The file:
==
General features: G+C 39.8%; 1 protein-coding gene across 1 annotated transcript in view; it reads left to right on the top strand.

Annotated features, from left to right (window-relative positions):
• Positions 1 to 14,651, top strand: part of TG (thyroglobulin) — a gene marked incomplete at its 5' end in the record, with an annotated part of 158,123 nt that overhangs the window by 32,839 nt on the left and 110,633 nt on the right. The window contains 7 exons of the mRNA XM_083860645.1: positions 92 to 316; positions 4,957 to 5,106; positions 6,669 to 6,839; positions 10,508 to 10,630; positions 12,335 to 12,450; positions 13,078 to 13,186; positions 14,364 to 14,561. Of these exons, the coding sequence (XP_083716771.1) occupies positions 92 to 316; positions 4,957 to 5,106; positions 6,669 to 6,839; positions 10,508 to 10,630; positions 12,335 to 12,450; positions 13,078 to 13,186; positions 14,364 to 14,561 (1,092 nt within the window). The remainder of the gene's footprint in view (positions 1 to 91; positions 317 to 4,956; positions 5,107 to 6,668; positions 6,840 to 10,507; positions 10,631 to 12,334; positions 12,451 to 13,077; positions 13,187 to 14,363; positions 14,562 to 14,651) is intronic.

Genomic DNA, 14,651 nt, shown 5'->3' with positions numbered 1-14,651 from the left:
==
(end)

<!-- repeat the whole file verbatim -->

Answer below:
General features: G+C 39.8%; 1 protein-coding gene across 1 annotated transcript in view; it reads left to right on the top strand.

Annotated features, from left to right (window-relative positions):
• Positions 1 to 14,651, top strand: part of TG (thyroglobulin) — a gene marked incomplete at its 5' end in the record, with an annotated part of 158,123 nt that overhangs the window by 32,839 nt on the left and 110,633 nt on the right. The window contains 7 exons of the mRNA XM_083860645.1: positions 92 to 316; positions 4,957 to 5,106; positions 6,669 to 6,839; positions 10,508 to 10,630; positions 12,335 to 12,450; positions 13,078 to 13,186; positions 14,364 to 14,561. Of these exons, the coding sequence (XP_083716771.1) occupies positions 92 to 316; positions 4,957 to 5,106; positions 6,669 to 6,839; positions 10,508 to 10,630; positions 12,335 to 12,450; positions 13,078 to 13,186; positions 14,364 to 14,561 (1,092 nt within the window). The remainder of the gene's footprint in view (positions 1 to 91; positions 317 to 4,956; positions 5,107 to 6,668; positions 6,840 to 10,507; positions 10,631 to 12,334; positions 12,451 to 13,077; positions 13,187 to 14,363; positions 14,562 to 14,651) is intronic.

Genomic DNA, 14,651 nt, shown 5'->3' with positions numbered 1-14,651 from the left: